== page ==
Aleksandr Podrabinek: Separating the grain from the chaff. Why there should be an ‘anti-sanctions’ list as well as a sanctions list

28 March 2022

by Aleksandr Podrabinek

Source: Vot-Tak.TV

The 10-point plan to save Ukraine proposed by Poland, the Czech Republic and Slovenia, published by the Prime Minister of Poland, Mateusz Morawiecki last Friday on Politico, is certainly a step forward in terms of measures to curb Russian aggression in the country. Of course, the reality is that Ukraine needs combat aviation and missile defence, not plans of this kind, but such matters are evidently not in the competence of its Eastern European friends. Therefore, strengthening the sanctions regime will also be of some use.

In the plan that has been presented two trends clearly compete. On the one hand, the complete isolation of Russia from the rest of the world and, on the other, targetted measures against the key mechanisms of military aggression. In war, this is the difference between carpet bombing and surgical strikes.

I am in favour of the second model. Not just because I live in Russia myself, and not because reckless sanctions will affect everyone equally – those who are in the right and those who are guilty, those who support the aggression and those who oppose it, the organizers of crimes against humanity and those who are helpless witnesses. Not for those reasons! Such sanctions could be accepted as just retribution for our nationwide passivity, for our lack of participation or support, for our inability to rein in the oppressive regime on our own. And they would not be the most severe punishments.

What I am talking about is something else. Sanctions that affect the Russian economy and thereby reduce its military potential and the military threat are necessary and justified. These include disconnecting all Russian banks from the SWIFT system, blocking Russian ships in European ports, and banning the export of any technology to Russia that can be used for military purposes.

Other sanctions on the proposed list will not have a massive impact on Kremlin policy or the national economy. They are more educational in nature.They are measures of individual retaliation. And here, between these two strategies, I would choose ‘surgical strikes’ rather than ‘carpet bombing.’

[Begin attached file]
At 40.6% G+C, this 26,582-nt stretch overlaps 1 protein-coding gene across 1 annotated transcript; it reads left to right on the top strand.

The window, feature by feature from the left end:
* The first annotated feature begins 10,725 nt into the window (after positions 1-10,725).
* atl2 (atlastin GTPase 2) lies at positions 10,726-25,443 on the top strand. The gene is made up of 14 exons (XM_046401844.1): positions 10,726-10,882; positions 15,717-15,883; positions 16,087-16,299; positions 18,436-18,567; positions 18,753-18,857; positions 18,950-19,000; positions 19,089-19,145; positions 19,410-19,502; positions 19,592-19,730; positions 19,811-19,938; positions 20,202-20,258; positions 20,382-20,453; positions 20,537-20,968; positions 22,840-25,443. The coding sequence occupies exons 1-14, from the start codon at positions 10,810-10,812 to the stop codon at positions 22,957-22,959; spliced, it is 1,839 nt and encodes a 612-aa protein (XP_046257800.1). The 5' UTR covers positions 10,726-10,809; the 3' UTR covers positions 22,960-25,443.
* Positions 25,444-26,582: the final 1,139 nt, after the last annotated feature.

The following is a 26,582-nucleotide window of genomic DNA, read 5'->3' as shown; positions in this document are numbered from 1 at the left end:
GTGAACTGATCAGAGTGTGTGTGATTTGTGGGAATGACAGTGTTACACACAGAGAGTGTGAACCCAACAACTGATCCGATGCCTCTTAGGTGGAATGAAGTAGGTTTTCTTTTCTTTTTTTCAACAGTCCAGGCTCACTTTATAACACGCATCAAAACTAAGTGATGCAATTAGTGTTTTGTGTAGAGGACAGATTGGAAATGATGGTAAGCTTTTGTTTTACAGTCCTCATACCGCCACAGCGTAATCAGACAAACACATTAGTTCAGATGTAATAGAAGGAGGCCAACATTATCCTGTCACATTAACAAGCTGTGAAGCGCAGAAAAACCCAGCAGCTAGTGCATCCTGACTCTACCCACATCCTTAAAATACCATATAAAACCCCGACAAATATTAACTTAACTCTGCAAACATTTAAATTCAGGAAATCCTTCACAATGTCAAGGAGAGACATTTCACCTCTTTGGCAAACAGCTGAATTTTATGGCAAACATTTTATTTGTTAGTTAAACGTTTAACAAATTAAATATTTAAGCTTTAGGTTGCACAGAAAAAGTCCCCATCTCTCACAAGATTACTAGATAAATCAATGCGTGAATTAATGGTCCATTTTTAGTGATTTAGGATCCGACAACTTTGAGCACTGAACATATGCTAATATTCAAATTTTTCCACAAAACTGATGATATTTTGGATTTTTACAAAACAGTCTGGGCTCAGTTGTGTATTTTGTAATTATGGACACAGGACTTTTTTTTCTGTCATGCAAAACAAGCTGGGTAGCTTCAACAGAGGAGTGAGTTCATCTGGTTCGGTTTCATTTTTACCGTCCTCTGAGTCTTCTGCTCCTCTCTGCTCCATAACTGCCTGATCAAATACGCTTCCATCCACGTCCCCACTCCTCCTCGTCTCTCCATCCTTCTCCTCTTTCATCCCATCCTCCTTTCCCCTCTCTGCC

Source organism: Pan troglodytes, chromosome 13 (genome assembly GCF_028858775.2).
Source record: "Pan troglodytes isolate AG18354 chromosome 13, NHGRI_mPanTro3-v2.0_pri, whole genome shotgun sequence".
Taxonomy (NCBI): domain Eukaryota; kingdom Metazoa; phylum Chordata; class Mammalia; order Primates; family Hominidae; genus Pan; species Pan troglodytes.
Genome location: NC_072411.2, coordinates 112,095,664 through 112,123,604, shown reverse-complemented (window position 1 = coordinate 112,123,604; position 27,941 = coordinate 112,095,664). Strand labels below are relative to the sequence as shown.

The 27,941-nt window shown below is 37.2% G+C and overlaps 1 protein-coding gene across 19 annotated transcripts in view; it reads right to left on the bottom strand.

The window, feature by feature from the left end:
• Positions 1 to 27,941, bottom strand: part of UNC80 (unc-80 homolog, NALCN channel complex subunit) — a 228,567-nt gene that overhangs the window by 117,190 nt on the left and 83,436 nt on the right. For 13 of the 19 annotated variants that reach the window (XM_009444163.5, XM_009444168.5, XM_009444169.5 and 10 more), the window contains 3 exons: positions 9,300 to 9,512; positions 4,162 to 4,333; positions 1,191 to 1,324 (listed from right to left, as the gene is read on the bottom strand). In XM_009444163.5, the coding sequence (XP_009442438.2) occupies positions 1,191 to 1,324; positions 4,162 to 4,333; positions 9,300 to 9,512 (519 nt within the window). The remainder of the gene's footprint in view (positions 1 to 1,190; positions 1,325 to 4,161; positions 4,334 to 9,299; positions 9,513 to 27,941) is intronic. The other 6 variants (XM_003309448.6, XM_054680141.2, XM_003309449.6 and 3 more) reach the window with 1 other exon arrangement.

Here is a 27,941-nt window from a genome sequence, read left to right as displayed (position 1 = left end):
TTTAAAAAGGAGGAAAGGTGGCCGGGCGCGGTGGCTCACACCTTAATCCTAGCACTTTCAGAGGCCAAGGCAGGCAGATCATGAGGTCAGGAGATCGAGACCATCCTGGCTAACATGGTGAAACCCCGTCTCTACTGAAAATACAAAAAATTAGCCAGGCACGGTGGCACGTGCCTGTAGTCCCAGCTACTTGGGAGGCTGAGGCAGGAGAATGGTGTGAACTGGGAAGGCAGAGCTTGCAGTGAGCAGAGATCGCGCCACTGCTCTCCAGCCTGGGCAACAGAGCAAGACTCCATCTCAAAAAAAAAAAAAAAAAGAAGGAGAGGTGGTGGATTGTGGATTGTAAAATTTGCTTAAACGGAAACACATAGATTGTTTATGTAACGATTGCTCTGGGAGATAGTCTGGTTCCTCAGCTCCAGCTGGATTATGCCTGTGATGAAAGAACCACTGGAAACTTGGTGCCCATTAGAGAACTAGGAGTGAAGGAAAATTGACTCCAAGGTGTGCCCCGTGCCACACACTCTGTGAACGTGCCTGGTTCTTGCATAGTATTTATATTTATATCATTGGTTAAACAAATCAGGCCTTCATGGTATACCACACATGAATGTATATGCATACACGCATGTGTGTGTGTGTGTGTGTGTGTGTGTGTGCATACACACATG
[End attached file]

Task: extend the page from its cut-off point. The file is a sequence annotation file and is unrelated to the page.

A policy of granting asylum to Russian soldiers who refuse to fight in Ukraine would be absolutely correct and rightly targetted. And I have no objections to Russian propaganda being completely banned in Europe. One can only welcome restrictions on the businesses of oligarchs close to the Kremlin and the imposition of sanctions on all members of United Russia.

But how precise and targeted are the sanctions in the proposal to close road traffic between Europe and Russia? Or to suspend the issuing of European visas to all Russians? Would it not make more sense to divide Russians into those who support Putin’s dictatorship and those who oppose it? What is the point of imposing sanctions on the latter?

People penalised under criminal or administrative law for protesting against the war with Ukraine will also be subject to EU sanctions! This is not only unfair, but also ill-judged. Such people, on the contrary, should be supported with a demonstration of maximum solidarity – it would show Russian society that Europe is not fighting Russia, but the dictatorial regime of Vladimir Putin.

This would give Russians an additional incentive to resist the dictatorship. It would give moral support to opposition forces and practical help to those who risk their freedom and lives here. It would show Russian society that the West is defending the values of freedom and democracy, and not trying to wipe Russia from the face of the earth, as Putin’s propagandists claim. If I were in the place of the West, I would not neglect this tool to fight dictatorship. I would cherish it and hone it.


It’s really easy to punish everyone at one go, but it’s hard to look into the details. It’s painstaking work. For example, take the proposal to expel Russia from all international organizations. What about the Independent Psychiatric Association, which along with the official Russian organisation represents Russia at the World Psychiatric Association? It is the only professional organization in Russia which opposes the abuse of psychiatry in the country. Should it be excluded as well? That would be throwing the baby out with the bathwater!

I would suggest that the West treat the patient surgically and not leave them in absolute quarantine, in complete isolation, and without medical care. It should not be too difficult to create an ‘anti-sanctions’ list of people and organisations that should not be sanctioned. A specially created structure within the European Union could do this.

Records of police arrests and court decisions in cases of unsanctioned protests and other reliable evidence of political repression could serve as grounds for inclusion in the ‘anti-sanctions’ list. Such people should be given ‘most-favoured’ treatment in relations with the free world. They should enjoy the full support of the West, not be sanctioned by it.

Translated by Simon Cosgrove

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